You just received a speeding ticket. Perhaps you were a bit distracted, and that caused you not to pay attention to the speed limit. Now that you have a ticket, what happens to your driver’s license? Will it impact your auto insurance? Here is what you need to know about points and how they impact yourimage of woman giving thumbs up to point free license car insurance costs.

What Are Points?

Every state has a department of motor vehicles. This agency, along with state law, sets the rules for the roadways within that state. When someone violates those rules, he or she may have points added to their license. Not all states have a point system. Those that do assign a specific number of points based on the type of violation occurs.

When a person receives points, the department of motor vehicles adds them to the individual’s driving record. Over time, multiple violations will cause points to build. At some point, when the points add up to a specific value, the individual’s driver’s license may face suspension. However, if a driver receives points, over time, those points can drop off.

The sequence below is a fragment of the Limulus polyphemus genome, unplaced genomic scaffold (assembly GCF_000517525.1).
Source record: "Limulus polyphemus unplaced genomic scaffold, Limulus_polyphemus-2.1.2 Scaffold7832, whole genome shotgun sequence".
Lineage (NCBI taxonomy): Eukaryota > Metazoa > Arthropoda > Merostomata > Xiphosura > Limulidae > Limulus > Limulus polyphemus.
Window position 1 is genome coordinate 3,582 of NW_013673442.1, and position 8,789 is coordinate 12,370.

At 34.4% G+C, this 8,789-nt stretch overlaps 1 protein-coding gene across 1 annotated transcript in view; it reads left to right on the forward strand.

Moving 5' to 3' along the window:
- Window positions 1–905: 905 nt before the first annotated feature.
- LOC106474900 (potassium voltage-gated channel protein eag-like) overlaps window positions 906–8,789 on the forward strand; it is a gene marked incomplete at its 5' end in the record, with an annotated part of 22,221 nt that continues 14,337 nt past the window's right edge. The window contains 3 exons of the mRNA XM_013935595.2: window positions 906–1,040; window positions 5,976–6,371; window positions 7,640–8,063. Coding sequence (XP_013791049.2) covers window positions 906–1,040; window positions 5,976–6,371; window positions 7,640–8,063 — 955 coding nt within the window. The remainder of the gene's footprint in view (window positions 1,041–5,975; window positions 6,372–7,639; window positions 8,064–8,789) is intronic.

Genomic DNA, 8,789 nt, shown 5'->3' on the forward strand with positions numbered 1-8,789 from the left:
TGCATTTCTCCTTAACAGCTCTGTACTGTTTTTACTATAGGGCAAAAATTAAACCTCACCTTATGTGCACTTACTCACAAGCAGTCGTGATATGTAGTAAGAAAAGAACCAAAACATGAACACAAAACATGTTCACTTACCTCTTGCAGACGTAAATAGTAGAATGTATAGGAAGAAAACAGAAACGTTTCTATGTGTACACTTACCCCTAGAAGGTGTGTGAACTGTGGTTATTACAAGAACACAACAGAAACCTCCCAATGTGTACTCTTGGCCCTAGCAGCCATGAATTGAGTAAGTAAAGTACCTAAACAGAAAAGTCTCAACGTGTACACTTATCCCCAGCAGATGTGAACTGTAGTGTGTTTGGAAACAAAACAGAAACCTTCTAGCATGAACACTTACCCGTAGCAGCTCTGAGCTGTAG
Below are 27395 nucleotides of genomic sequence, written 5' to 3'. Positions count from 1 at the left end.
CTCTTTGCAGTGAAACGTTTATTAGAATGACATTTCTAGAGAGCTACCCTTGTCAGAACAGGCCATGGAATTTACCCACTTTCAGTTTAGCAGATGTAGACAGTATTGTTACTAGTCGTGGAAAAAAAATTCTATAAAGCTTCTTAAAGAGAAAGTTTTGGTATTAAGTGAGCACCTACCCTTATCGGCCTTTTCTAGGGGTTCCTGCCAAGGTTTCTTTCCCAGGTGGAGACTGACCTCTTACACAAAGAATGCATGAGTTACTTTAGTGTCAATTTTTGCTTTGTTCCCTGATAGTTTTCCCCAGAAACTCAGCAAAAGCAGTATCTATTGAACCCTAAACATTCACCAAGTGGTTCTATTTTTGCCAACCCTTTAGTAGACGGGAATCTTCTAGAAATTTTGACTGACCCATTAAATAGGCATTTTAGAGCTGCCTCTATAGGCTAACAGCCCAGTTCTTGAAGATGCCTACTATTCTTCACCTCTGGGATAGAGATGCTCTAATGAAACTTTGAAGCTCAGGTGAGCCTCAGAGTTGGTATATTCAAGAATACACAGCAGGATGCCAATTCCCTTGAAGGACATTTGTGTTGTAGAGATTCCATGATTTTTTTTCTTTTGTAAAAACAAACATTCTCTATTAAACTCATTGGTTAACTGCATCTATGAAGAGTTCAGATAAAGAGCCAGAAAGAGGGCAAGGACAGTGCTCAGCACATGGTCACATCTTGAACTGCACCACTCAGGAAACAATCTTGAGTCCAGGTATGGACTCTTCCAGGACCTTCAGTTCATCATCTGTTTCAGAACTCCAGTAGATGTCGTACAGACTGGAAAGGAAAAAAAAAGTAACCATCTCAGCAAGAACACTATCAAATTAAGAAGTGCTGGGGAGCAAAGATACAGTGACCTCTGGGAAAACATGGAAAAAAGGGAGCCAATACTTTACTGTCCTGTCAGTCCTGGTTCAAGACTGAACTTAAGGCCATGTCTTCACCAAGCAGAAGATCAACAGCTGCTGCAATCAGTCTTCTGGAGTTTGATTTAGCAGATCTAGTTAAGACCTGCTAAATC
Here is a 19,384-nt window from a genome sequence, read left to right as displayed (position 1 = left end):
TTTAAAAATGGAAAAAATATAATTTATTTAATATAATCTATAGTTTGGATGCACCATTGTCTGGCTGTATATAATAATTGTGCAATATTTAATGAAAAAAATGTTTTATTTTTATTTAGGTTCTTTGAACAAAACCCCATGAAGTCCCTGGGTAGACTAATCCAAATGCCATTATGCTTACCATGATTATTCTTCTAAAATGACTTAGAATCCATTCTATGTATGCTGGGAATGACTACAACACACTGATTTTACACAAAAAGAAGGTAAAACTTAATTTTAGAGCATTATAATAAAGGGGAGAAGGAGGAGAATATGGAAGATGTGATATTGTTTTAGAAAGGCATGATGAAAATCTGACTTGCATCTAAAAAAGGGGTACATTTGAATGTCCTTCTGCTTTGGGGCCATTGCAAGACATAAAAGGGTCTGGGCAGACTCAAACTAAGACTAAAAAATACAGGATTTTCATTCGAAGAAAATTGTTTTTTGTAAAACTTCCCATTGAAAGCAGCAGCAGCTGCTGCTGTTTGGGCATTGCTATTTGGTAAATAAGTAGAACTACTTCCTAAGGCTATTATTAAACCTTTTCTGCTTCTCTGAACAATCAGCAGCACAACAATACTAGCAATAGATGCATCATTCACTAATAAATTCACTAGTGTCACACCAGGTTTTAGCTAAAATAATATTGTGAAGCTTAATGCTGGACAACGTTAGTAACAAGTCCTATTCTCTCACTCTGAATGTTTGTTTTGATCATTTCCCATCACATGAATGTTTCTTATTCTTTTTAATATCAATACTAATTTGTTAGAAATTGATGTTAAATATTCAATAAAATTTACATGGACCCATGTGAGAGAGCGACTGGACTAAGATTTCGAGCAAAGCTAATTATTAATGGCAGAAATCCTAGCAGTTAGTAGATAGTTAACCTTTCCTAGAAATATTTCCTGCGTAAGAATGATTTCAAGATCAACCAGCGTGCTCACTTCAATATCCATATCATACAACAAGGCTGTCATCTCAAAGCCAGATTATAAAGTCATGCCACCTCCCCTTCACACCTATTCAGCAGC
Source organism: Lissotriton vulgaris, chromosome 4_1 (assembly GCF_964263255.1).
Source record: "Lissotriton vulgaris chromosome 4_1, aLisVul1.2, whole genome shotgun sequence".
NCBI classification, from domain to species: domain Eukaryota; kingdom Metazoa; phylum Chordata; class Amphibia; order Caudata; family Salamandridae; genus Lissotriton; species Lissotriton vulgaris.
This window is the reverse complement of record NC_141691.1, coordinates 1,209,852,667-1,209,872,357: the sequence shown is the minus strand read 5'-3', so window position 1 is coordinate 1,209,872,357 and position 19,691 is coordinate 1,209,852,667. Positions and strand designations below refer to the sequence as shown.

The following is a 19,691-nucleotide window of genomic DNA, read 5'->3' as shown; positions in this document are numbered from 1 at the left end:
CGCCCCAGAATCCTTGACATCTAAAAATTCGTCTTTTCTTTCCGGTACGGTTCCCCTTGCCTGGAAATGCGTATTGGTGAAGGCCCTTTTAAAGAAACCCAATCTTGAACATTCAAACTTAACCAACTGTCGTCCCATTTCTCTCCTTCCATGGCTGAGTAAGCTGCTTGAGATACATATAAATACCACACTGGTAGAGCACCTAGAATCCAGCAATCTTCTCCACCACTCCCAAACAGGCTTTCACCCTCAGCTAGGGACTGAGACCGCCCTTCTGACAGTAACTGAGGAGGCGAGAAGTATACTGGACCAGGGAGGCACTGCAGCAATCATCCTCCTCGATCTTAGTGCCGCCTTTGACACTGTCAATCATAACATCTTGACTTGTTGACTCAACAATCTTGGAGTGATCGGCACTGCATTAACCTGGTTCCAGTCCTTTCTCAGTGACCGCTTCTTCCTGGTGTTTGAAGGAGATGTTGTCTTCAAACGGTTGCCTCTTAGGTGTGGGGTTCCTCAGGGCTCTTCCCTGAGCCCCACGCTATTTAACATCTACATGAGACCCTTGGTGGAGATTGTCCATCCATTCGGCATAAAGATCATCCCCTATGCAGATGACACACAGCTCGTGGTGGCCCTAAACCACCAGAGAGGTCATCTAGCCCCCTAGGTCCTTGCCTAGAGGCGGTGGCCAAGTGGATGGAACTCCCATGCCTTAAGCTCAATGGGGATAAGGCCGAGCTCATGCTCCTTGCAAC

What Types of Violations Equate to Points?

The more dangerous the instance is, the more likely a violation will incur points. The most common violations to add points to a license are reckless driving and speeding. You generally do not get points for non-moving violations, such as parking tickets. However, illegal turns, failure to stop, and driving under the influence tickets will add points.

In addition to this, if you are the responsible driver in an accident that causes damages to another person or another person’s property, this can also add points to your license. Some states have also put point violations on tasks such as using a phone behind the wheel or texting while driving.

How Can You Learn about Your Points?

If you have points on your driver’s license, chances are good you want them to drop off. This can impact your auto insurance rates if you have multiple violations. The more points you have, the more of a risk you are to the auto insurance company. This can cause your car insurance rates to go up. To find out what is on your driver’s record, contact your department of motor vehicles. They can provide a printout of your points and when they will drop off.

Stay on top of your points. Keeping your record point-free helps to reduce your auto insurance costs.

Also Read: 5 Auto Insurance Blunders to Avoid

Posted 4:43 PM

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